We were approached by one of our customers regarding ways to invest in the farm. After some thought, we decided that we have one smaller need – a bale chopper, and one larger need – a new winter chicken house. Today I want to talk about the bale chopper. We spend many hours trying to get our mulch around our plants. One of the biggest barriers is the size of the hay or straw or leaves, especially when we are trying to mulch difficult crops like onions and leeks. Jonathan did a bunch of research and found the bale/leaf chopper of our dreams. It will run off of the PTO on the tractor and can take both leaves and hay or straw. Our investor has pledged $1000 and we need about $2700 more to complete the purchase. I promise copious onions and leeks this year once we have this in place! If you would like to help, you can contact either Jack or me at farm@mhof..net.
Many Hands Sustainability Center – our farm non-profit
Many kind folks have been making an annual donation to the MHSC (read about it here – https://mhof.net/many-hands-sustainability-center/) since 2007 through the present. This goes into our general operations of the MHSC and usually helps pay for hiring an outstanding Stetson School student. Recently the MHSC has helped with funding the publication of this newsletter which utilizes significant resources to publish each week. If you are interested in donating to special programs that help make our high quality food available to folks with lesser means, you are welcome to donate to these two programs below.
We have been donating food to this elegantly simple project in Worcester whereby four refrigerators are stocked with fresh produce from volunteers, and those in need shop for free at these locations. Last year MHSC supporters donated $6700 to this cause
SNAP recipients are encouraged to use SNAP and Healthy Incentive Program funds to purchase a MHOF CSA share. We work with around 20 of those customers each year and provide a slightly discounted share to these folks. A total of $1000 in donations will help us defray the costs of providing this assistance to these valued shareholders.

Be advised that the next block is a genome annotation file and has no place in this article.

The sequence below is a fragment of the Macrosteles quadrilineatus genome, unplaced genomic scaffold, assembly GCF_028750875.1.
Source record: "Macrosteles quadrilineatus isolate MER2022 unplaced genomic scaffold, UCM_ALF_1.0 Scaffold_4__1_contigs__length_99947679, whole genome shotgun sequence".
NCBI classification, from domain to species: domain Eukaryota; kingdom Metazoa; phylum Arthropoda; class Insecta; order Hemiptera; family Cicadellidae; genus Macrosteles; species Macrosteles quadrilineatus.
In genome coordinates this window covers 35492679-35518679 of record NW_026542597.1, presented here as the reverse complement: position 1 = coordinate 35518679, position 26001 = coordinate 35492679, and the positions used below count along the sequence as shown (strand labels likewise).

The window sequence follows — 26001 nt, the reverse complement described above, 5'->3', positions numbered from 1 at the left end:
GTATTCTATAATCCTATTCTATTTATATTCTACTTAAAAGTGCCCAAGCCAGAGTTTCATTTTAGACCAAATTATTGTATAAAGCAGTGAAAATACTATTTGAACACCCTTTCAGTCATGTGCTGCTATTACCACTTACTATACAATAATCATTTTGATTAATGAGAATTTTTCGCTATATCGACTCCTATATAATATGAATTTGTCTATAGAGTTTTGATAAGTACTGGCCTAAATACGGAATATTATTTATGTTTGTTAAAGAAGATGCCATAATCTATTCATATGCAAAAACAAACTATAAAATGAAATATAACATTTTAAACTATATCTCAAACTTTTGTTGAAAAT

Circle of Song Starts Spring Session on Thursday, January 19, 2023
The Circle of Song has been singing together for 22 years. We are a community chorus of singers from our teens into our 90’s that sing in four-part harmony. Presently we are blessed with the magnificent piano skills of Cailan McClure to accompany us.
Though often performing an eclectic mix of music, Circle of Song has chosen a theme of “show tunes” this season. Our lineup is as follows:
- Highlights from Phantom of the Opera
- Singing in the Rain
- You Will Be Found
- The Impossible Dream
- Old Man River
- Corner of the Sky
- Pilgrim’s Chorus
- Sabbath Prayer
All singers are welcome, both the musically trained, and those who sing by ear. Strong members of each vocal part – soprano, alto, tenor and baritone – are there to support the timid. And challenge abounds for those who would like to take on a solo.
Rehearsals are every Thursday evening from 7:00 – 8:30 pm. Most rehearsals will take place at Many Hands Organic Farm, 411 Sheldon Road, Barre. With some regularity the chorus will meet at the Barre Town Hall, the location of the eventual concert, scheduled for Saturday evening, May 20 at 7 pm.
Interested singers can just show up at 411 Sheldon Road, Barre at 7 pm on Thursday, January 19. Or call or email for more information to Julie Rawson, COS co-director, at firstname.lastname@example.org or 978-257-1192. There is a sliding scale annual membership fee of $40-$70/year. All are welcome.
The week started off with a bang and 15 folks at lunch. Before eating, however, we were able to make up a couple of pig heads into stock, cut up a bunch more wood from dead trees we had taken down, spread wood chips around 15 or so fruit trees and get started on our cat guards (they love to defecate in our flower boxes). These are in progress. These flower box flowers make absolutely no money for the farm, but they keep me very happy!
Clare and I spent most of our “free time” this past week, Monday afternoon and all-day Thursday, poring over our foliar and drench fertility recipes for 2023. We got them all organized and have a weekly spray/drench calendar in the schedule.
Jonathan came on Tuesday and started to repair our bathtub area in the downstairs bathroom.
Friday it was just me, Leslie, Laurie, Matt and Jill. We did up processing two more pig heads, they helped me get all the veggies prepped for the NOFA workshop and got some spinach and cilantro planted in the yellow and blue hoophouses.
Saturday I had the time of my life running two workshops at the NOFA/Mass Winter Conference – one on best farming practices, and a cooking and preserving workshop complete with soup and salad that we prepared.